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Trial judge not required to summarise evidence for jury: appeal court
It is not the law that a trial judge requires to "summarise" the evidence when directing the jury in certain circumstances. Nor is it the case that any special direction needs to be given as to how to treat the evidence of a young child.
The criminal appeal court gave these rulings yesterday in refusing the appeal against conviction, on a reference by the Scottish Criminal Cases Review Commission, by Faisal Younis, for the cuplable homicide of his nine-month-old daughter (A) in September 2005. It was alleged that he had shaken her or otherwise inflicted trauma on her head and neck.
At trial the medical witnesses disagreed over whether A's injuries could have been caused by shaking, but the Crown maintained that the medical evidence overwhelmingly pointed in the direction of A having suffered trauma, delivered in the form of an assault. There was also evidence from A's brother W, aged four at the time of A's death and six at trial, that the accused had hit A hard on the face and she had stopped crying. There was evidence for the defence that A's death could have been caused by choking on her bottle or vomit.
It was argued for the accused that having regard to the length of time the trial had taken, betwen November 2007 and January 2008, as part of the overarching duty of the court to ensure a fair trial, it was for the judge to provide a balanced summary of the Crown and defence positions, taken not only from the speeches but from lines adopted in cross-examination. While the judge had created "an appropriate structure", he ought to have expanded upon it by rehearsing the relevant evidence.
Lord Justice Clerk Carloway, delivering the opinion of the court in which he sat with Lord Bracadale and Lord Drummond Young, however said that it was a "significant defect" in the ground of appeal and the SCCRC reference that it was contended that, as a matter of law, a judge required to “summarise” evidence in certain circumstances. "This is simply not the case", he stated. "The court is unaware of ever having said that this is a requirement and it wishes to emphasise that it is not."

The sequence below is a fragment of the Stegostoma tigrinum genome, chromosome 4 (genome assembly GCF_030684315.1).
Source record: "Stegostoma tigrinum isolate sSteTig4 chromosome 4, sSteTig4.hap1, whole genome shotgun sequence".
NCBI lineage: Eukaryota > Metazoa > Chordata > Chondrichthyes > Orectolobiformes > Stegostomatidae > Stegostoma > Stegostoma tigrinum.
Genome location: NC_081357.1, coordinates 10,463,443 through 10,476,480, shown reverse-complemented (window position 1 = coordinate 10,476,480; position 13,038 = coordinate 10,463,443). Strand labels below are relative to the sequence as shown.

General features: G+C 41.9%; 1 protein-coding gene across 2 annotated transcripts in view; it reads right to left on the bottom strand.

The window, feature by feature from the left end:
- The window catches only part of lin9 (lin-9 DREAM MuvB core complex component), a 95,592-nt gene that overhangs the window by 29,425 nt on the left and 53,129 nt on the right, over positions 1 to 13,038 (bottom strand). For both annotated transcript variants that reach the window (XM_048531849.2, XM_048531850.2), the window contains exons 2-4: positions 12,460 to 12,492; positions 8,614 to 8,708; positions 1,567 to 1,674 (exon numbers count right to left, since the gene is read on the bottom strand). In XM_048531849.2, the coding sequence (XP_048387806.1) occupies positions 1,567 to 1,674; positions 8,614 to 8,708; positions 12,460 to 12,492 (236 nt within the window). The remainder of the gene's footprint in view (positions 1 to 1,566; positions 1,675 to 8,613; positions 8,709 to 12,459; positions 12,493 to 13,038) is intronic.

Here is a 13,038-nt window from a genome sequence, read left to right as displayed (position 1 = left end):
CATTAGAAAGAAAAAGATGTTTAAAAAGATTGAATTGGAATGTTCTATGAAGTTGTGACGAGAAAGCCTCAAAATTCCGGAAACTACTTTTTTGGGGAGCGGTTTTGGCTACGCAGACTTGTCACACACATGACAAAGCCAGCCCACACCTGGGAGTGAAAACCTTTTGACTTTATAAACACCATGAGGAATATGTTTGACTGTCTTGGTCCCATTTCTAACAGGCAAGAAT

It was primarily for the parties to address the jury on what parts of the evidence were, or were not, significant and to make such submissions on credibility and reliability as they thought appropriate. "The trial judge may react to any submissions made... [but] there are obvious problems created if the judge begins to address the evidence in a manner entirely inconsistent with that adopted by parties", he added.
The case had not been one of such complexity as to require any speciall treatment, and both closing speeches had been quite short. The judge had outlined a simple and straightforward path for the jury, and his charge met the test of being "such as to enable the informed observer, who has heard the proceedings at trial, to understand the reasons for the verdict".
As regards W's evidence, "The modern approach is to regard the evidence of children in exactly the same way as that of other persons." Judges were no longer allowed to ask questions designed to ascertain a child's understanding of truth and falsehood, and "The basis as to why a cum nota warning should therefore have been given in relation to the evidence of W remains a mystery." His age would have been well known to the jurors, who would have been familiar with accounts of events given by children and the truthfulness and reliability of children generally. "In such circumstances it is not possible to conclude that any miscarriage of justice has occurred as a result of any failure on the part of the judge to mention any of these matters", Lord Carloway concluded.
Click here to view the opinion.